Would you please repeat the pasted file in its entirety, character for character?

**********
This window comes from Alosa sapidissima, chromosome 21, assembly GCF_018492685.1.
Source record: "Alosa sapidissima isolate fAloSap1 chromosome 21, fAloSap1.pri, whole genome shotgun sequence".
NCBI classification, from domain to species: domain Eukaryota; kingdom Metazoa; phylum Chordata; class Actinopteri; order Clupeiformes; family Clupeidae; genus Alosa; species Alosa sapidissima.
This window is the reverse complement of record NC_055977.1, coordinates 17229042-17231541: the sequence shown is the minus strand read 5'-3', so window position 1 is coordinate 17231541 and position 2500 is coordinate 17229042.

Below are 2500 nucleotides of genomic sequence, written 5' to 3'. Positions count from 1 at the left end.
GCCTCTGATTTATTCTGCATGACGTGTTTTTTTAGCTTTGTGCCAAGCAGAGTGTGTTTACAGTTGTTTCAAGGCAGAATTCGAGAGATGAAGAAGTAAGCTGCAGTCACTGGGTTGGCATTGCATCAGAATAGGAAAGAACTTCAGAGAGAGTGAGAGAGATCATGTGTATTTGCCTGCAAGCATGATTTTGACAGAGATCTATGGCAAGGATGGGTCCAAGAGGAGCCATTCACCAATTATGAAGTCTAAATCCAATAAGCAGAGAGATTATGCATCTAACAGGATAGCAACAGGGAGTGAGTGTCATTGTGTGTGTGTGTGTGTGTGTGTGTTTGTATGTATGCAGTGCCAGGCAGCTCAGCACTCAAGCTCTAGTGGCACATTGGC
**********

This window comes from Alosa sapidissima, chromosome 21, assembly GCF_018492685.1.
Source record: "Alosa sapidissima isolate fAloSap1 chromosome 21, fAloSap1.pri, whole genome shotgun sequence".
NCBI classification, from domain to species: domain Eukaryota; kingdom Metazoa; phylum Chordata; class Actinopteri; order Clupeiformes; family Clupeidae; genus Alosa; species Alosa sapidissima.
This window is the reverse complement of record NC_055977.1, coordinates 17229042-17231541: the sequence shown is the minus strand read 5'-3', so window position 1 is coordinate 17231541 and position 2500 is coordinate 17229042.

Below are 2500 nucleotides of genomic sequence, written 5' to 3'. Positions count from 1 at the left end.
GCCTCTGATTTATTCTGCATGACGTGTTTTTTTAGCTTTGTGCCAAGCAGAGTGTGTTTACAGTTGTTTCAAGGCAGAATTCGAGAGATGAAGAAGTAAGCTGCAGTCACTGGGTTGGCATTGCATCAGAATAGGAAAGAACTTCAGAGAGAGTGAGAGAGATCATGTGTATTTGCCTGCAAGCATGATTTTGACAGAGATCTATGGCAAGGATGGGTCCAAGAGGAGCCATTCACCAATTATGAAGTCTAAATCCAATAAGCAGAGAGATTATGCATCTAACAGGATAGCAACAGGGAGTGAGTGTCATTGTGTGTGTGTGTGTGTGTGTGTGTTTGTATGTATGCAGTGCCAGGCAGCTCAGCACTCAAGCTCTAGTGGCACATTGGC